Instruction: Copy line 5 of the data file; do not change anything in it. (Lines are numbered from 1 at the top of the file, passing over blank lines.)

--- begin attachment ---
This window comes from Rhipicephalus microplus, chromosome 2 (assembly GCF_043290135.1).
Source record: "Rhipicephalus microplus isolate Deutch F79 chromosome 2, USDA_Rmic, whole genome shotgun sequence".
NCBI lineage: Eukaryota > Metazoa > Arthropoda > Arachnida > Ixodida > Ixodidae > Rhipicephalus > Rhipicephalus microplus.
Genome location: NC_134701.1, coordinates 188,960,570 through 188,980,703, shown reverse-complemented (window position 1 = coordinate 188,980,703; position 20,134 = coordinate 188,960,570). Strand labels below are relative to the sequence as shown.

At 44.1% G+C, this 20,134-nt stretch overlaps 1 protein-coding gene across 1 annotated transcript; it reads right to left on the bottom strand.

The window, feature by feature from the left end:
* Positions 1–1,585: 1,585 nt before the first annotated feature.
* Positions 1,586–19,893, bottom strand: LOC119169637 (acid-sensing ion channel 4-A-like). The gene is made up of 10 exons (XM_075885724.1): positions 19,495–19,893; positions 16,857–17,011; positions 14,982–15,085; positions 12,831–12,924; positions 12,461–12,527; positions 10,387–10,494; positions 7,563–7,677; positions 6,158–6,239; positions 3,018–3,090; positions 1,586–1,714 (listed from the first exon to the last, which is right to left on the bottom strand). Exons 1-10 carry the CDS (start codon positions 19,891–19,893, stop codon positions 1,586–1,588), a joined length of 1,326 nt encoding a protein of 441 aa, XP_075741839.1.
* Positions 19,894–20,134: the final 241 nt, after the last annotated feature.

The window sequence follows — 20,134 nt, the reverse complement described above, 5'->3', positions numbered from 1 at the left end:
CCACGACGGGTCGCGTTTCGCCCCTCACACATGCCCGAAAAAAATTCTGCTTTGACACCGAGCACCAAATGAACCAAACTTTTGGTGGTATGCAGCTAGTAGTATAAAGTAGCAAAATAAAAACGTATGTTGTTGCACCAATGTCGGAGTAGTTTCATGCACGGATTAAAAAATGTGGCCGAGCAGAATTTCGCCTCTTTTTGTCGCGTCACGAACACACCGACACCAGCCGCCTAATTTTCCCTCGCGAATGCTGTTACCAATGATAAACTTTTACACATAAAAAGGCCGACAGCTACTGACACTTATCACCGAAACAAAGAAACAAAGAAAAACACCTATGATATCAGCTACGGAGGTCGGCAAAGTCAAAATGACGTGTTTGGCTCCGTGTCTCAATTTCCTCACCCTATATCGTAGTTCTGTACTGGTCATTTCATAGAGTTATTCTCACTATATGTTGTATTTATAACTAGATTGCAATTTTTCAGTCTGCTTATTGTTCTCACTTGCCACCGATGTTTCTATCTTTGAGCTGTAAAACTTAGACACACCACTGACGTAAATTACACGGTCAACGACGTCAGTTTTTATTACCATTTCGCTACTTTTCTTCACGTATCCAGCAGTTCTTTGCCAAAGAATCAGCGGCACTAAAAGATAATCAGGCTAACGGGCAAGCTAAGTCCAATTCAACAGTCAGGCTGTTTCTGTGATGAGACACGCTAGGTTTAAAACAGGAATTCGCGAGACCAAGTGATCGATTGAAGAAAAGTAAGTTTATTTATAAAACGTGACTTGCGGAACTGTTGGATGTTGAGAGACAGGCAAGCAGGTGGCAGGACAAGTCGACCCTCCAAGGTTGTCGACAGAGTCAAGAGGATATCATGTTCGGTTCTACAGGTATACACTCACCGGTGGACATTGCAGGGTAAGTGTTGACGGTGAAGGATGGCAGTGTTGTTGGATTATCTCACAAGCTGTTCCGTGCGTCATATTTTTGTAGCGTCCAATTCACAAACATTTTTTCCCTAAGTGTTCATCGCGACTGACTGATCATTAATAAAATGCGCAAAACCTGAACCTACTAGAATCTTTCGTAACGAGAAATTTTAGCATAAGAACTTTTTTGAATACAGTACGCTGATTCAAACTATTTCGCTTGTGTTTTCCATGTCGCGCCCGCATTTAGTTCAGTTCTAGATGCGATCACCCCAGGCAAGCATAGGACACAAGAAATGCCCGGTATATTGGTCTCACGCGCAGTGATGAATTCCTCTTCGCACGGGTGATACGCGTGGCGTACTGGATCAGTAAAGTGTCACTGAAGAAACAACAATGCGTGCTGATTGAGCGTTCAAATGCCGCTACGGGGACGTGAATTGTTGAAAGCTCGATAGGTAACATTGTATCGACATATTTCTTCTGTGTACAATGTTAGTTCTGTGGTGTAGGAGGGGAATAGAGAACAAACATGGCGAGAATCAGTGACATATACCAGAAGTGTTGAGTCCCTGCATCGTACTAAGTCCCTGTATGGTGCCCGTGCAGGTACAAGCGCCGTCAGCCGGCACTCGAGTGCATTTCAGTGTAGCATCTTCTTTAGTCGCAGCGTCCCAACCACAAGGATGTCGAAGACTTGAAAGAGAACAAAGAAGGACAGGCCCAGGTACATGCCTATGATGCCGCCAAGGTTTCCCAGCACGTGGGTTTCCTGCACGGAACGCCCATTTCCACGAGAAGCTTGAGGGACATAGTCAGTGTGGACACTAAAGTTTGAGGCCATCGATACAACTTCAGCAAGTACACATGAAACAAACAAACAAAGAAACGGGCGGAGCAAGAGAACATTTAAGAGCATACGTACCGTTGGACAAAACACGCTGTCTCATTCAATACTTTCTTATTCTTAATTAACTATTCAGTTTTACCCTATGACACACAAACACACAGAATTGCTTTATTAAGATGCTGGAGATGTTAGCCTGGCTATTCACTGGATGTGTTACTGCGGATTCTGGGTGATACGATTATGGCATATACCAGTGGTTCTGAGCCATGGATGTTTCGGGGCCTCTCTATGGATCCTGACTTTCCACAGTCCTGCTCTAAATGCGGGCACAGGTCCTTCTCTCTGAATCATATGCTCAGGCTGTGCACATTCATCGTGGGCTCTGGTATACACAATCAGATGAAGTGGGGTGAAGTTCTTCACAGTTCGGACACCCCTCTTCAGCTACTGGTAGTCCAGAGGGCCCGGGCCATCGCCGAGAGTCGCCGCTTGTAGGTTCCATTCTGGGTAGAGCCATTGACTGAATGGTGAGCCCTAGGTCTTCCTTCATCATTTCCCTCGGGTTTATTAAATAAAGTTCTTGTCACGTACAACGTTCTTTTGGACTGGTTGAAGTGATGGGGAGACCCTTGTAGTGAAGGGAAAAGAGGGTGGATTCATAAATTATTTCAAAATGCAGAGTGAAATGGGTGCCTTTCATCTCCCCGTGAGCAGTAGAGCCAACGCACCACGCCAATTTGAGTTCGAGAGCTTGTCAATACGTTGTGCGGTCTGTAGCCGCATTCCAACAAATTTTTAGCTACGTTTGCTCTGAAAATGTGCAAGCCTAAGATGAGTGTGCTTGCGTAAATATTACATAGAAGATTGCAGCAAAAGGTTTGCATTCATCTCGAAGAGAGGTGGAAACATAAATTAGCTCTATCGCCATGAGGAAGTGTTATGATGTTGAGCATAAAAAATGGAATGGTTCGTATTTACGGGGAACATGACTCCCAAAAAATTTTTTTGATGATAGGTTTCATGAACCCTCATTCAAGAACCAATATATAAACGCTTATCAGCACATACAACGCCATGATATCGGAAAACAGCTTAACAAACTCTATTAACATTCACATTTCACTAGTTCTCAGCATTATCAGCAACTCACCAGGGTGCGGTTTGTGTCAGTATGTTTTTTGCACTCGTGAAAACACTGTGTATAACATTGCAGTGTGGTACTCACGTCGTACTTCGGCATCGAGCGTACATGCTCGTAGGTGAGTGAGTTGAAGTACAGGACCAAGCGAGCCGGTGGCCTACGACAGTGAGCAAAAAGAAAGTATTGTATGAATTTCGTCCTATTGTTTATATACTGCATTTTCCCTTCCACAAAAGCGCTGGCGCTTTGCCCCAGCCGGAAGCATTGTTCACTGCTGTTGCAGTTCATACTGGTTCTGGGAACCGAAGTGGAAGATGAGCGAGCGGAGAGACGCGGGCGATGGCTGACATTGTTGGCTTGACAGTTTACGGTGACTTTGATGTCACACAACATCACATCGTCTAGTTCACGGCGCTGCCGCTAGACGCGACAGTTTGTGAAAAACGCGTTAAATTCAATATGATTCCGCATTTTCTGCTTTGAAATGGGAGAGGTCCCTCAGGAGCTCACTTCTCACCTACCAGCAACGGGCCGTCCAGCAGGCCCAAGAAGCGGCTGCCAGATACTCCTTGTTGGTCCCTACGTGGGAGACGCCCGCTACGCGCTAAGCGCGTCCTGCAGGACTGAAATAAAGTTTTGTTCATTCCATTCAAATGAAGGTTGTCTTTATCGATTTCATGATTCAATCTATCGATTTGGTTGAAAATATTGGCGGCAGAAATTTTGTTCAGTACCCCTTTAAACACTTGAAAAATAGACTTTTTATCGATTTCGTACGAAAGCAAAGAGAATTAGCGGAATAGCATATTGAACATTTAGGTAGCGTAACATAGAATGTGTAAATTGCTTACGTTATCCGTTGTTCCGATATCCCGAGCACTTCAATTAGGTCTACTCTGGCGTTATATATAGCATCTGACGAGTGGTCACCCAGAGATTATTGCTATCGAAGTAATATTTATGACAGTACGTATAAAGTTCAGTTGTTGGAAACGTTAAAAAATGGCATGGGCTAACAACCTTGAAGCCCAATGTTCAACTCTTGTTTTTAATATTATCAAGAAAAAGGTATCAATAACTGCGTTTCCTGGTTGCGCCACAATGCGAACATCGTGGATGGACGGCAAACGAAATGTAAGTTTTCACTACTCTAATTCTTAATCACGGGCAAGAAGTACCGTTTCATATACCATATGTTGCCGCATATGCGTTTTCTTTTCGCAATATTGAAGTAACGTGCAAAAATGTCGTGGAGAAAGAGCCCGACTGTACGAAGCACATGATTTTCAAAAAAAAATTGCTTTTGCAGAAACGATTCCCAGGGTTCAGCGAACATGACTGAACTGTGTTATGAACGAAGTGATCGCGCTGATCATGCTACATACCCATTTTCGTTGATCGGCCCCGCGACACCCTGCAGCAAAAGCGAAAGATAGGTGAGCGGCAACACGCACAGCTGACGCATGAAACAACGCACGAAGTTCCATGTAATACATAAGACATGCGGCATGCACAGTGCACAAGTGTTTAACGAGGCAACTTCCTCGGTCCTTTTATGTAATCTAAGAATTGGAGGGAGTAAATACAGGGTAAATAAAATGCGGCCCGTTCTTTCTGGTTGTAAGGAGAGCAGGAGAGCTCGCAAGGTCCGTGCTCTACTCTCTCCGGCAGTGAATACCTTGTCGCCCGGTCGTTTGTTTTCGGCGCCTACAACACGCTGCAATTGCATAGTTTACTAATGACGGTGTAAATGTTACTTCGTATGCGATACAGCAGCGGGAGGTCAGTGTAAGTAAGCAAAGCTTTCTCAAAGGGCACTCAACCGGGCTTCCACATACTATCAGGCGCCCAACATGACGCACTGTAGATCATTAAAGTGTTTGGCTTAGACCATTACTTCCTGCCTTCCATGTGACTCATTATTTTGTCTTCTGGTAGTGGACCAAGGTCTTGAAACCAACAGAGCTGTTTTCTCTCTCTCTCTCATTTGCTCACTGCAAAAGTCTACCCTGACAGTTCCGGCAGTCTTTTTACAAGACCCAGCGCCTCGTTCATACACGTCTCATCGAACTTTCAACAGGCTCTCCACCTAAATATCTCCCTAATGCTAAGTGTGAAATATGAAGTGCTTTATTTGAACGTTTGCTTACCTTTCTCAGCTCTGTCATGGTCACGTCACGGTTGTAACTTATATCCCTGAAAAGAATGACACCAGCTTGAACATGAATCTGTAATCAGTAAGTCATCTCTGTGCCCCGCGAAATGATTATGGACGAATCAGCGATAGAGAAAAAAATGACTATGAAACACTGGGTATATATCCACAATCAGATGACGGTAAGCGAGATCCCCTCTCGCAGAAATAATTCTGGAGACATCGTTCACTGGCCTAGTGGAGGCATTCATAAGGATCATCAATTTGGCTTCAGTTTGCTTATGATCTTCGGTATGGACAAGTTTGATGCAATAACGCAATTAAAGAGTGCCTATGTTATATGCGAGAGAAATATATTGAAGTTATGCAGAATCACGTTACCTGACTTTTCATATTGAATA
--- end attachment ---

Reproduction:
At 44.1% G+C, this 20,134-nt stretch overlaps 1 protein-coding gene across 1 annotated transcript; it reads right to left on the bottom strand.